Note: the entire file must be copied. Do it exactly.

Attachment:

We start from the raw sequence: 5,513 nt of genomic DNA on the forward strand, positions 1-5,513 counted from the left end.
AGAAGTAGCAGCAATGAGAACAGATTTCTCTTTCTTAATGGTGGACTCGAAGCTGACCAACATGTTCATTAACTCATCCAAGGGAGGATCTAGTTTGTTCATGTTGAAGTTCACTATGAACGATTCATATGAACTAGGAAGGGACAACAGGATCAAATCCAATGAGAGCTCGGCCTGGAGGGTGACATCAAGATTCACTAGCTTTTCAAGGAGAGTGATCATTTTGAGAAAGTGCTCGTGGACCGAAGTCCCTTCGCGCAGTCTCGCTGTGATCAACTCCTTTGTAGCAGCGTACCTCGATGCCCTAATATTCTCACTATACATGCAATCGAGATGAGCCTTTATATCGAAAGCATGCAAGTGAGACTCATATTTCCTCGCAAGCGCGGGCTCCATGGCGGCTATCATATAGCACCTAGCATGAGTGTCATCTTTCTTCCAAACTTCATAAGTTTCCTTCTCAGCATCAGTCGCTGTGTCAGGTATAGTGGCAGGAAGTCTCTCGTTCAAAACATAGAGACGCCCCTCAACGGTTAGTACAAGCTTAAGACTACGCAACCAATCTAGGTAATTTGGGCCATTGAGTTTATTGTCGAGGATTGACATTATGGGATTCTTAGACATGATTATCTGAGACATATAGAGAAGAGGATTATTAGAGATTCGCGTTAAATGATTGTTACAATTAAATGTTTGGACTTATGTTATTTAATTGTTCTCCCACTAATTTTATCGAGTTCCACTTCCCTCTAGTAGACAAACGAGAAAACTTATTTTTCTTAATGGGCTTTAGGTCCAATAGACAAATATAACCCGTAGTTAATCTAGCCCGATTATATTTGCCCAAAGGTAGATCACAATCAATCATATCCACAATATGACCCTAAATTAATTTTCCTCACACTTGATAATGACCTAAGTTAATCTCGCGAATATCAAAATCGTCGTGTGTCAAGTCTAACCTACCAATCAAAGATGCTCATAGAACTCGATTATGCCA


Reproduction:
We start from the raw sequence: 5,513 nt of genomic DNA on the forward strand, positions 1-5,513 counted from the left end.
AGAAGTAGCAGCAATGAGAACAGATTTCTCTTTCTTAATGGTGGACTCGAAGCTGACCAACATGTTCATTAACTCATCCAAGGGAGGATCTAGTTTGTTCATGTTGAAGTTCACTATGAACGATTCATATGAACTAGGAAGGGACAACAGGATCAAATCCAATGAGAGCTCGGCCTGGAGGGTGACATCAAGATTCACTAGCTTTTCAAGGAGAGTGATCATTTTGAGAAAGTGCTCGTGGACCGAAGTCCCTTCGCGCAGTCTCGCTGTGATCAACTCCTTTGTAGCAGCGTACCTCGATGCCCTAATATTCTCACTATACATGCAATCGAGATGAGCCTTTATATCGAAAGCATGCAAGTGAGACTCATATTTCCTCGCAAGCGCGGGCTCCATGGCGGCTATCATATAGCACCTAGCATGAGTGTCATCTTTCTTCCAAACTTCATAAGTTTCCTTCTCAGCATCAGTCGCTGTGTCAGGTATAGTGGCAGGAAGTCTCTCGTTCAAAACATAGAGACGCCCCTCAACGGTTAGTACAAGCTTAAGACTACGCAACCAATCTAGGTAATTTGGGCCATTGAGTTTATTGTCGAGGATTGACATTATGGGATTCTTAGACATGATTATCTGAGACATATAGAGAAGAGGATTATTAGAGATTCGCGTTAAATGATTGTTACAATTAAATGTTTGGACTTATGTTATTTAATTGTTCTCCCACTAATTTTATCGAGTTCCACTTCCCTCTAGTAGACAAACGAGAAAACTTATTTTTCTTAATGGGCTTTAGGTCCAATAGACAAATATAACCCGTAGTTAATCTAGCCCGATTATATTTGCCCAAAGGTAGATCACAATCAATCATATCCACAATATGACCCTAAATTAATTTTCCTCACACTTGATAATGACCTAAGTTAATCTCGCGAATATCAAAATCGTCGTGTGTCAAGTCTAACCTACCAATCAAAGATGCTCATAGAACTCGATTATGCCA